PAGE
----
The heart of Keswick is its Market Place, ringed round with shops and hotels. which is now renovated into a pedestrian priority area. The dominant building is The Moot Hall, an ancient foundation which currently holds the National Park Information Centre. Close by are two large public parks offering games facilities in open, garden and wooded settings. They are an important part of Keswick's well tended appearance which has won it several national awards, European commendation and, very importantly, the appreciation of its multitude of visitors.
Though only a small town, Keswick has a range of shops and services far larger than might be expected. The friendly attention in the shops and the weekly markets around the Moot Hall is seen as a pleasant reminder of days gone by. Keswick is now rapidly becoming known as the" outdoor clothing capital" of England because of the number of national and local specialist retailers supplying every need. The visitor also has the choice of four museums. art and craft galleries, cinema, and the successful and all year round Theatre by the Lake.
Few visitors come to Keswick without making the short walk to the lakeshore and the boat landings from where rowing and small motor boats can be hired; the regular launch service around the lake also starts from here. Another five minutes walk brings you to Friar's Crag with its tremendous views across the lake and Borrowdale. The climbing wall is for the more adventurous while the leisure pool, tennis and bowls add to the list of activities for all.
The 4000 year old Stone Circle on the nearby airy hilltop of Castlerigg overlooks Keswick in its lovely valley setting on the shores of Derwentwater. The founding of St Kentigern's Church (AD533), the Market Charter (13th Century), early lead mining, quarrying, farming and the growth of pencil manufacture have all played their part in a long and often dramatic history. Famous literary names too, such as Southey, Coleridge, Wordsworth and Ruskin, were influential in attracting the early tourists to experience the spectacular scenery all around.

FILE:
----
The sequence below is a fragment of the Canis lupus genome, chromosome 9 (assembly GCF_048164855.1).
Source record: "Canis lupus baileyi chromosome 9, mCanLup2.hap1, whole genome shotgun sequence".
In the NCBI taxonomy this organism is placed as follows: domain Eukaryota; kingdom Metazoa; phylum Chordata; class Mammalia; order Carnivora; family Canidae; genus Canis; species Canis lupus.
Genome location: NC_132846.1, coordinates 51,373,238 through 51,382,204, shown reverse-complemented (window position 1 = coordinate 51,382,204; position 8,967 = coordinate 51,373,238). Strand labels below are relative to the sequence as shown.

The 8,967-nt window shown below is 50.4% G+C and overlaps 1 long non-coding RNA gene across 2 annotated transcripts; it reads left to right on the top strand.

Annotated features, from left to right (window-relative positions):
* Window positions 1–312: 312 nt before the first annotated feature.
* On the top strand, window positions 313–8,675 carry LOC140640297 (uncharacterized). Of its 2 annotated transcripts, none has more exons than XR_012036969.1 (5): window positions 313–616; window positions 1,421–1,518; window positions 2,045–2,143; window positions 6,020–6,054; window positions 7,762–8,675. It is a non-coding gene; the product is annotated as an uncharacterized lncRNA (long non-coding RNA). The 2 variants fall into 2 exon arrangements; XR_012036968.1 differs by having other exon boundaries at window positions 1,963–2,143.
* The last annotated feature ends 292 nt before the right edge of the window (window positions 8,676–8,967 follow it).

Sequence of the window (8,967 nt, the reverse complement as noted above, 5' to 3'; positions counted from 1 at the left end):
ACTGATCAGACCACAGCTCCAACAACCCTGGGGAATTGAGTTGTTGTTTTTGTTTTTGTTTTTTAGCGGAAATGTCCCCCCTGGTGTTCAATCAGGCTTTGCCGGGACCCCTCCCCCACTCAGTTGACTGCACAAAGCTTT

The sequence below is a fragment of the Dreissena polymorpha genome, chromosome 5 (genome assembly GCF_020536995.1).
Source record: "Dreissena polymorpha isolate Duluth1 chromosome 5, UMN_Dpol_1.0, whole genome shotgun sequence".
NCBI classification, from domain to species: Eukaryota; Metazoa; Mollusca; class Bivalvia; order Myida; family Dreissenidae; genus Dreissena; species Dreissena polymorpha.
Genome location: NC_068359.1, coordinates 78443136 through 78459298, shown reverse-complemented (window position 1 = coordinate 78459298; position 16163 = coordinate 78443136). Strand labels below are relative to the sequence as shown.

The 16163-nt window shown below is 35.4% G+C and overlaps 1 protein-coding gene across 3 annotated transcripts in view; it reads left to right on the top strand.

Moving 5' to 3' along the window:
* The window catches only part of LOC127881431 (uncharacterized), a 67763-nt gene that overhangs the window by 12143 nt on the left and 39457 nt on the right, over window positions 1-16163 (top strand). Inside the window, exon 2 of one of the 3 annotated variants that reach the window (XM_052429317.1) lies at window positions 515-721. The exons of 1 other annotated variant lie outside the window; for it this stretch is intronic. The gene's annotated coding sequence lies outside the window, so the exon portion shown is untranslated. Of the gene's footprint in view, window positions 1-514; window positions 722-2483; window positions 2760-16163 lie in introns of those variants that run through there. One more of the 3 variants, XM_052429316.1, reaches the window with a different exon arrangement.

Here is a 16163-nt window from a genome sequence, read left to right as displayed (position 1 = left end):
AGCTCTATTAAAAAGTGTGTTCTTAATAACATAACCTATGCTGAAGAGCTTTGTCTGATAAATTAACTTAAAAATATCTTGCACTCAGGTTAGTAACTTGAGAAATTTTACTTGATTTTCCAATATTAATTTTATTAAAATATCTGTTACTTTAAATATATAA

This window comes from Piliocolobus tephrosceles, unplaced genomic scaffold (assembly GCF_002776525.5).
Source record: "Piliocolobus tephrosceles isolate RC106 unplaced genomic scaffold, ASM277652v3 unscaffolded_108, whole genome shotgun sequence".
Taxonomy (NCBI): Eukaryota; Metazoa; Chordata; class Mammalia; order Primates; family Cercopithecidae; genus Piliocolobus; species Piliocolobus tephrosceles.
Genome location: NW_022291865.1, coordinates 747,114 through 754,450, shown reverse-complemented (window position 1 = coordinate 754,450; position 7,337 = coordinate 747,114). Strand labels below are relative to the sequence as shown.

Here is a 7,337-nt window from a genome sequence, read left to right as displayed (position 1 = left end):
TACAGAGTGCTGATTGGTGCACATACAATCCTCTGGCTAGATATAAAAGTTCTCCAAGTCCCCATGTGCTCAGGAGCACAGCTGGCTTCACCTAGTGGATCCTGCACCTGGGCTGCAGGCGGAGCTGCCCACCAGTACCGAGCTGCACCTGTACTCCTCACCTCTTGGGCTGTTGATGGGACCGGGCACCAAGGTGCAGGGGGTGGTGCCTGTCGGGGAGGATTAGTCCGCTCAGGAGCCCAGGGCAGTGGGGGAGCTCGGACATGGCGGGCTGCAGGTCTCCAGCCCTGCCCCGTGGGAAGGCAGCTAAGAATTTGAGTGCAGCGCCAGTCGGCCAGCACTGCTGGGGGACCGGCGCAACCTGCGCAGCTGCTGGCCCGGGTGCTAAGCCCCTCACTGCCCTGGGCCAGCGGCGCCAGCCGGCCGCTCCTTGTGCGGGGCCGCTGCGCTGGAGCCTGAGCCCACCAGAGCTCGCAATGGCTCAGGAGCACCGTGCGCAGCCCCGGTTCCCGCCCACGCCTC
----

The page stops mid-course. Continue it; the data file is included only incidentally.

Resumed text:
The name 'Keswick' is said to mean 'cheese farm' and is first recorded as a settlement in 1240. Its origins as a market town date back to 1276 when Edward I granted Thomas, Lord of the Manor of Derwentwater a charter to hold a Saturday market, which still continues today over 700 years later. The Moot Hall in the Market Square, now the home of the Tourist Information Centre, was used in the past as a covered market, a courthouse, a museum and a prison.
Keswick, and its surrounding villages, has a comprehensive and large accommodation sector to satisfy all needs, with a wide range of restaurants pubs and cafes to tempt the short and longer stay visitors. The choice is yours!